m u t a t i o.
A famous astrophysicist once asked whether the scientific explanation of a phenomenon might make us less likely to marvel at it. His conclusion is reassuring: science never excludes chance, and a certain poetry inheres in chance events. As such, the work of the artist is closely related to “the play of nature,” which “gives rise to an almost unlimited variety of complex structures.”* Like biologists studying the texture of a cell, or astronomers contemplating the vastness of the cosmos, we are able to observe the tiniest details of our world, with an eye to discovering images that challenge our senses. Biological detritus thus takes on the appearance of a prehistoric flower, a dirty snowbank melting in spring looks like a breaking wave, and frost patterns resemble an enchanted forest.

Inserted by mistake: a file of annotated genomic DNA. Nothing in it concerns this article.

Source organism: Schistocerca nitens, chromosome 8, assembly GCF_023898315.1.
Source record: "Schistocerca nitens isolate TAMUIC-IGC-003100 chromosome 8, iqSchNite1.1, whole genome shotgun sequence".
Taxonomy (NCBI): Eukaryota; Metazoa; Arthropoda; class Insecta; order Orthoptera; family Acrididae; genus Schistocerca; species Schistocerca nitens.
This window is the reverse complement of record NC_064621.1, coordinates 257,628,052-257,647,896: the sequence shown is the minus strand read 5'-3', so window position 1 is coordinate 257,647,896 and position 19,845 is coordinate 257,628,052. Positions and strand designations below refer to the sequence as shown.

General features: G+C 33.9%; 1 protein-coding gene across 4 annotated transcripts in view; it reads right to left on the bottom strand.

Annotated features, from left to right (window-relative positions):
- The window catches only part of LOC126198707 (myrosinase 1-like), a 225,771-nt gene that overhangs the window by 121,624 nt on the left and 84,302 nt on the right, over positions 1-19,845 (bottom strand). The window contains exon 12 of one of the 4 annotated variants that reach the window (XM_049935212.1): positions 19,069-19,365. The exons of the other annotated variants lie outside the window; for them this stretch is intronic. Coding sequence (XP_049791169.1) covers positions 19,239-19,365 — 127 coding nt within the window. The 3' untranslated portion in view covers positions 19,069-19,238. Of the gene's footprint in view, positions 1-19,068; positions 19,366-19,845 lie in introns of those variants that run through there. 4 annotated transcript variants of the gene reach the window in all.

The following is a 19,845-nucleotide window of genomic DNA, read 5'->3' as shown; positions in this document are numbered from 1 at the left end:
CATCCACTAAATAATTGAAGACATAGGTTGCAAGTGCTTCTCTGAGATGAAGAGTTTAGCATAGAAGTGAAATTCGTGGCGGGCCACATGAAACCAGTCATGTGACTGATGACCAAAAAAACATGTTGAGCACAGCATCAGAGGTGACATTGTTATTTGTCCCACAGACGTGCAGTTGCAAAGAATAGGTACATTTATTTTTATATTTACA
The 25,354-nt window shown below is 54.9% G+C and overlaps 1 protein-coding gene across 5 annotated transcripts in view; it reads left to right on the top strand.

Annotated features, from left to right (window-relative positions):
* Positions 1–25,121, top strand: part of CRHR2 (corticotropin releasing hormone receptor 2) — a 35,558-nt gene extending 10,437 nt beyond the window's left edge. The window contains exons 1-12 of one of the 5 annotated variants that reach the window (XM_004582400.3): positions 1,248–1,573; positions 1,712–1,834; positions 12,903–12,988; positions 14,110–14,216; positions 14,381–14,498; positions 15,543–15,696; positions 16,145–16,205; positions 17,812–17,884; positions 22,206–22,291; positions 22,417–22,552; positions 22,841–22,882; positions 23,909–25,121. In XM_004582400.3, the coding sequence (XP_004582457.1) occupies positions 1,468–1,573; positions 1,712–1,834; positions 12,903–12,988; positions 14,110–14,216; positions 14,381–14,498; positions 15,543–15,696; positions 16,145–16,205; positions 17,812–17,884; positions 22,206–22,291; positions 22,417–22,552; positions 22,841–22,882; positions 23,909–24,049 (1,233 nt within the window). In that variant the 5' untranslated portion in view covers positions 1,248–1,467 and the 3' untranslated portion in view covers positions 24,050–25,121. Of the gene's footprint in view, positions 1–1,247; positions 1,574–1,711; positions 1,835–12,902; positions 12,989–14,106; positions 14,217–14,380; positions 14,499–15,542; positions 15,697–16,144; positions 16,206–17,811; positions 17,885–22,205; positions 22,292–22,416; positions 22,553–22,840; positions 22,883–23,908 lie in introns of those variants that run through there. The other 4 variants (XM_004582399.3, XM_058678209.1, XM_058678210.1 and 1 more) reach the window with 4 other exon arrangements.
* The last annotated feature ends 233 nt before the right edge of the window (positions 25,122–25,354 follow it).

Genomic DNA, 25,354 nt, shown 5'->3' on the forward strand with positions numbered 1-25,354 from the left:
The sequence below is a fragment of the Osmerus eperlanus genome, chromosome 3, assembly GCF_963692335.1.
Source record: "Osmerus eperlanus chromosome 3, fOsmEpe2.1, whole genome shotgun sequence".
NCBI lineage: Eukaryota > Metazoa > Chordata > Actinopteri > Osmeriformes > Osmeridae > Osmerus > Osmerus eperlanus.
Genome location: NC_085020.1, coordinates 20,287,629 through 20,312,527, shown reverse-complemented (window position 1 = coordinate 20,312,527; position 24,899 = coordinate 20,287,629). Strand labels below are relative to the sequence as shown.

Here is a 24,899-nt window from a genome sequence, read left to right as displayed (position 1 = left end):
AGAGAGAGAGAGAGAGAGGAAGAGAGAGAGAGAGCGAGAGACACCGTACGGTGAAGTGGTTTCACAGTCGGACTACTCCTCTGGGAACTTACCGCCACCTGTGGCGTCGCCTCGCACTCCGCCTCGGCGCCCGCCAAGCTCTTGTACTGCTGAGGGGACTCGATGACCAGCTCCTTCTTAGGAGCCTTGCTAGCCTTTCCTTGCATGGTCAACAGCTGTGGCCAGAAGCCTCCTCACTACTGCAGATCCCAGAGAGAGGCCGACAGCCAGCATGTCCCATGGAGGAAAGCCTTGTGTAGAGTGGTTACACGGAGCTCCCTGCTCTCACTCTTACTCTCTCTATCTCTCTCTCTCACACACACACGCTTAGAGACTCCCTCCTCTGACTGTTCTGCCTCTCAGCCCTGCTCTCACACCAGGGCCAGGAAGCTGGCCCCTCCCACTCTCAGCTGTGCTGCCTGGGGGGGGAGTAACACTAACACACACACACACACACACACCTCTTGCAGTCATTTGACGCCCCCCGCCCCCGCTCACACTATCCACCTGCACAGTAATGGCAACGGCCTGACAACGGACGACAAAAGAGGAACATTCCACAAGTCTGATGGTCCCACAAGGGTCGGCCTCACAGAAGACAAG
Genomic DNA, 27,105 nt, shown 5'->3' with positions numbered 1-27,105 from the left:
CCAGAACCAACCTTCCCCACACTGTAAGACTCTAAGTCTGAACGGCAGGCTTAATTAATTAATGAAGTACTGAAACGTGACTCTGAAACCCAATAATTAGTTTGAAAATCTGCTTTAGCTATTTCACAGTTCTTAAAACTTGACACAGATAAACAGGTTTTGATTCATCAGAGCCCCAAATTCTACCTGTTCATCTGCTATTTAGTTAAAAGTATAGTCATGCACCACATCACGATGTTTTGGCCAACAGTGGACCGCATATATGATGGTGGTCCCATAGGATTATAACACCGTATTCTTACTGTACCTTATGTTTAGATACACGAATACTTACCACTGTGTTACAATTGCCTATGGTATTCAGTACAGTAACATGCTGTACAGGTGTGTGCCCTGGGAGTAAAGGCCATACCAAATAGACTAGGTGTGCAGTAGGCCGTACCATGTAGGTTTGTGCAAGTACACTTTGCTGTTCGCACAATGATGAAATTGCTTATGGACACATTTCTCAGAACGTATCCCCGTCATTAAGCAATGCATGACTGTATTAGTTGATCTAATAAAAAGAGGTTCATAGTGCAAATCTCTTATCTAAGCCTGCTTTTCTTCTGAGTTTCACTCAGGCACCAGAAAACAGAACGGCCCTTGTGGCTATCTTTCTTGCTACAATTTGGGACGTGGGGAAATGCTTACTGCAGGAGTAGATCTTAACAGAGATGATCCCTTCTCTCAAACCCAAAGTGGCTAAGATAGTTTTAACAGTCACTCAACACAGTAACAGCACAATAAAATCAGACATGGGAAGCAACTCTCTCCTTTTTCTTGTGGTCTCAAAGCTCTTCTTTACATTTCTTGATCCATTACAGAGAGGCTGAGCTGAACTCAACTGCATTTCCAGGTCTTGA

At bottom, this is little more than water, a bit of steam, melting crystals, decomposing matter. It is from these almost nothings that Idra Labrie creates works in which an abundant imaginary takes hold. By cultivating the chance in a drop of water that freezes or in harvesting the ephemeral forms of his day-to-day life, Labrie lets us see that which is most distant in what is right here before our eyes. In the end, it is perhaps simply how we look at things that brings about the birth of an image.
*Hubert Reeves, Malicorne: Réflexions d’un observateur de la nature (Paris: Seuil, 1990).